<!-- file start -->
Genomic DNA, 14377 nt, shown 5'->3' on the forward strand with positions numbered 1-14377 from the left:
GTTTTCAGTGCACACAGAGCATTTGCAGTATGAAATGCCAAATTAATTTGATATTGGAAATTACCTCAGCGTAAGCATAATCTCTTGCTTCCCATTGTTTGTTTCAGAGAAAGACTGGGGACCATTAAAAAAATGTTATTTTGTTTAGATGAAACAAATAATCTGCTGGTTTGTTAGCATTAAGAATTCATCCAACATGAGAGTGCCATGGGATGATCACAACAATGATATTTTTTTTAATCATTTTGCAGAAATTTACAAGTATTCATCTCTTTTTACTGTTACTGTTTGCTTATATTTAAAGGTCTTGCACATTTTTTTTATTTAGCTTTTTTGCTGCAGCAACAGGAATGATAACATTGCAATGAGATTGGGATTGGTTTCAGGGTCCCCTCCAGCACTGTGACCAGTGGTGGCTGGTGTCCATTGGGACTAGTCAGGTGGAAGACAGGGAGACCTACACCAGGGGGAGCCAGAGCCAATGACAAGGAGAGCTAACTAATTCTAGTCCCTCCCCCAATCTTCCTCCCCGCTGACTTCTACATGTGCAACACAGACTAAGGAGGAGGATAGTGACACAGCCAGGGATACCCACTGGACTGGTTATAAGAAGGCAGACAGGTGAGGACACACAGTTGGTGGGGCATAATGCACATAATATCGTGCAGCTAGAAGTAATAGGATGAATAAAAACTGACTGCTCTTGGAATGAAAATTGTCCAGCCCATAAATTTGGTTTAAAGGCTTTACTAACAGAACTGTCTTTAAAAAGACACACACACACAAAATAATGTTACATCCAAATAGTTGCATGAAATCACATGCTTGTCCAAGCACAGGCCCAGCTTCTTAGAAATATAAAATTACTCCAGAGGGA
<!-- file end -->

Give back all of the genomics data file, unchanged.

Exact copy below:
Genomic DNA, 14377 nt, shown 5'->3' on the forward strand with positions numbered 1-14377 from the left:
GTTTTCAGTGCACACAGAGCATTTGCAGTATGAAATGCCAAATTAATTTGATATTGGAAATTACCTCAGCGTAAGCATAATCTCTTGCTTCCCATTGTTTGTTTCAGAGAAAGACTGGGGACCATTAAAAAAATGTTATTTTGTTTAGATGAAACAAATAATCTGCTGGTTTGTTAGCATTAAGAATTCATCCAACATGAGAGTGCCATGGGATGATCACAACAATGATATTTTTTTTAATCATTTTGCAGAAATTTACAAGTATTCATCTCTTTTTACTGTTACTGTTTGCTTATATTTAAAGGTCTTGCACATTTTTTTTATTTAGCTTTTTTGCTGCAGCAACAGGAATGATAACATTGCAATGAGATTGGGATTGGTTTCAGGGTCCCCTCCAGCACTGTGACCAGTGGTGGCTGGTGTCCATTGGGACTAGTCAGGTGGAAGACAGGGAGACCTACACCAGGGGGAGCCAGAGCCAATGACAAGGAGAGCTAACTAATTCTAGTCCCTCCCCCAATCTTCCTCCCCGCTGACTTCTACATGTGCAACACAGACTAAGGAGGAGGATAGTGACACAGCCAGGGATACCCACTGGACTGGTTATAAGAAGGCAGACAGGTGAGGACACACAGTTGGTGGGGCATAATGCACATAATATCGTGCAGCTAGAAGTAATAGGATGAATAAAAACTGACTGCTCTTGGAATGAAAATTGTCCAGCCCATAAATTTGGTTTAAAGGCTTTACTAACAGAACTGTCTTTAAAAAGACACACACACACAAAATAATGTTACATCCAAATAGTTGCATGAAATCACATGCTTGTCCAAGCACAGGCCCAGCTTCTTAGAAATATAAAATTACTCCAGAGGGA